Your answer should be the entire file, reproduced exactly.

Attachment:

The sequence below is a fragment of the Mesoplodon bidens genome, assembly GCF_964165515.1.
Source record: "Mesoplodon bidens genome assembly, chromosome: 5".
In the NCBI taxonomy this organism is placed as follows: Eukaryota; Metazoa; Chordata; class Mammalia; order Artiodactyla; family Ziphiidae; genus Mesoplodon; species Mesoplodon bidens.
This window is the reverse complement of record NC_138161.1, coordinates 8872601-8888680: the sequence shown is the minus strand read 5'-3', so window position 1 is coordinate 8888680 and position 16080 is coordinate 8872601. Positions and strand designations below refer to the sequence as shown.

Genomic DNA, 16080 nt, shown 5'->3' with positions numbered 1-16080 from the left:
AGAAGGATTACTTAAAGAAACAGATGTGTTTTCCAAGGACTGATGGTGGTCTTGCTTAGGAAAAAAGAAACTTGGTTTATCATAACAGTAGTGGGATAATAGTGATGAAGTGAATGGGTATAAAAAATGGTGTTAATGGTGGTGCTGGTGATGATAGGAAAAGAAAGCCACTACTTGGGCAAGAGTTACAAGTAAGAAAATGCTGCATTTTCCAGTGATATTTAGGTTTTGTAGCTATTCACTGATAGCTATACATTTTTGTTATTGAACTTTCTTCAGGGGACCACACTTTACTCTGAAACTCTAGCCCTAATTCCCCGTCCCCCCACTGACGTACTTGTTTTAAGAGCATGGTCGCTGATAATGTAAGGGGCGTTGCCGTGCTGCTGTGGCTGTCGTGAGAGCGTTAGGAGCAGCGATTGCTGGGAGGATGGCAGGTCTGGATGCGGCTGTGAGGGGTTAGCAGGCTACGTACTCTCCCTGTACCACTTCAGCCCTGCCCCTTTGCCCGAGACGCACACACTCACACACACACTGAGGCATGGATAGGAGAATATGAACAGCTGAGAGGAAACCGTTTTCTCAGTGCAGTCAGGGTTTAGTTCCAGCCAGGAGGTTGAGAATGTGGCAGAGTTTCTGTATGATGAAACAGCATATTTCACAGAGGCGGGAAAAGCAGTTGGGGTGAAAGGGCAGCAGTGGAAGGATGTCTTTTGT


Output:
The sequence below is a fragment of the Mesoplodon bidens genome, assembly GCF_964165515.1.
Source record: "Mesoplodon bidens genome assembly, chromosome: 5".
In the NCBI taxonomy this organism is placed as follows: Eukaryota; Metazoa; Chordata; class Mammalia; order Artiodactyla; family Ziphiidae; genus Mesoplodon; species Mesoplodon bidens.
This window is the reverse complement of record NC_138161.1, coordinates 8872601-8888680: the sequence shown is the minus strand read 5'-3', so window position 1 is coordinate 8888680 and position 16080 is coordinate 8872601. Positions and strand designations below refer to the sequence as shown.

Genomic DNA, 16080 nt, shown 5'->3' with positions numbered 1-16080 from the left:
AGAAGGATTACTTAAAGAAACAGATGTGTTTTCCAAGGACTGATGGTGGTCTTGCTTAGGAAAAAAGAAACTTGGTTTATCATAACAGTAGTGGGATAATAGTGATGAAGTGAATGGGTATAAAAAATGGTGTTAATGGTGGTGCTGGTGATGATAGGAAAAGAAAGCCACTACTTGGGCAAGAGTTACAAGTAAGAAAATGCTGCATTTTCCAGTGATATTTAGGTTTTGTAGCTATTCACTGATAGCTATACATTTTTGTTATTGAACTTTCTTCAGGGGACCACACTTTACTCTGAAACTCTAGCCCTAATTCCCCGTCCCCCCACTGACGTACTTGTTTTAAGAGCATGGTCGCTGATAATGTAAGGGGCGTTGCCGTGCTGCTGTGGCTGTCGTGAGAGCGTTAGGAGCAGCGATTGCTGGGAGGATGGCAGGTCTGGATGCGGCTGTGAGGGGTTAGCAGGCTACGTACTCTCCCTGTACCACTTCAGCCCTGCCCCTTTGCCCGAGACGCACACACTCACACACACACTGAGGCATGGATAGGAGAATATGAACAGCTGAGAGGAAACCGTTTTCTCAGTGCAGTCAGGGTTTAGTTCCAGCCAGGAGGTTGAGAATGTGGCAGAGTTTCTGTATGATGAAACAGCATATTTCACAGAGGCGGGAAAAGCAGTTGGGGTGAAAGGGCAGCAGTGGAAGGATGTCTTTTGT